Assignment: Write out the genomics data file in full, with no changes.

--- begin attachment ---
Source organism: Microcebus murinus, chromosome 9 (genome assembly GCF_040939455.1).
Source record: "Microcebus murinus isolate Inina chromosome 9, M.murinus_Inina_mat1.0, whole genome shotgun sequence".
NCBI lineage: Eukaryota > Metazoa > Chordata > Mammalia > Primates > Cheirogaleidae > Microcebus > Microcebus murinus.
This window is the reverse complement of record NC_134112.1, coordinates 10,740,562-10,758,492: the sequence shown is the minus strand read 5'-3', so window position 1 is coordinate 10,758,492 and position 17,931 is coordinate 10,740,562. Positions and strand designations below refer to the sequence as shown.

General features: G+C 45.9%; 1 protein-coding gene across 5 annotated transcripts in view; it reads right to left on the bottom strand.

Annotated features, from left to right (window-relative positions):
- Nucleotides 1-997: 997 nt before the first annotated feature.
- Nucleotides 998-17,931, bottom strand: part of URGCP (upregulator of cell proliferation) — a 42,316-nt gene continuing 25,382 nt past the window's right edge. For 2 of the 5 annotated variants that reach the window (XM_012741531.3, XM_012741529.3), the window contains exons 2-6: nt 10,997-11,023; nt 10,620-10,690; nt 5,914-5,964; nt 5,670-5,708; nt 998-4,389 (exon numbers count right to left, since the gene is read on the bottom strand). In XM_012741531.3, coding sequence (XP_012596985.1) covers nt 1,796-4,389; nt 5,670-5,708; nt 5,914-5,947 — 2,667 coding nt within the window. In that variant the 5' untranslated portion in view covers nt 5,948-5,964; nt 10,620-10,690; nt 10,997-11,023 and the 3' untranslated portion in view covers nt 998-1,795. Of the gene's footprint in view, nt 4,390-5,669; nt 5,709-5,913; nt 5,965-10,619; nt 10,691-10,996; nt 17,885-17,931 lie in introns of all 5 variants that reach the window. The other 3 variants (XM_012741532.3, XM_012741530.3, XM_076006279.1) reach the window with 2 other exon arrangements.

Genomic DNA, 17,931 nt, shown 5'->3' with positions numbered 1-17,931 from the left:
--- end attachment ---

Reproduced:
Source organism: Microcebus murinus, chromosome 9 (genome assembly GCF_040939455.1).
Source record: "Microcebus murinus isolate Inina chromosome 9, M.murinus_Inina_mat1.0, whole genome shotgun sequence".
NCBI lineage: Eukaryota > Metazoa > Chordata > Mammalia > Primates > Cheirogaleidae > Microcebus > Microcebus murinus.
This window is the reverse complement of record NC_134112.1, coordinates 10,740,562-10,758,492: the sequence shown is the minus strand read 5'-3', so window position 1 is coordinate 10,758,492 and position 17,931 is coordinate 10,740,562. Positions and strand designations below refer to the sequence as shown.

General features: G+C 45.9%; 1 protein-coding gene across 5 annotated transcripts in view; it reads right to left on the bottom strand.

Annotated features, from left to right (window-relative positions):
- Nucleotides 1-997: 997 nt before the first annotated feature.
- Nucleotides 998-17,931, bottom strand: part of URGCP (upregulator of cell proliferation) — a 42,316-nt gene continuing 25,382 nt past the window's right edge. For 2 of the 5 annotated variants that reach the window (XM_012741531.3, XM_012741529.3), the window contains exons 2-6: nt 10,997-11,023; nt 10,620-10,690; nt 5,914-5,964; nt 5,670-5,708; nt 998-4,389 (exon numbers count right to left, since the gene is read on the bottom strand). In XM_012741531.3, coding sequence (XP_012596985.1) covers nt 1,796-4,389; nt 5,670-5,708; nt 5,914-5,947 — 2,667 coding nt within the window. In that variant the 5' untranslated portion in view covers nt 5,948-5,964; nt 10,620-10,690; nt 10,997-11,023 and the 3' untranslated portion in view covers nt 998-1,795. Of the gene's footprint in view, nt 4,390-5,669; nt 5,709-5,913; nt 5,965-10,619; nt 10,691-10,996; nt 17,885-17,931 lie in introns of all 5 variants that reach the window. The other 3 variants (XM_012741532.3, XM_012741530.3, XM_076006279.1) reach the window with 2 other exon arrangements.

Genomic DNA, 17,931 nt, shown 5'->3' with positions numbered 1-17,931 from the left: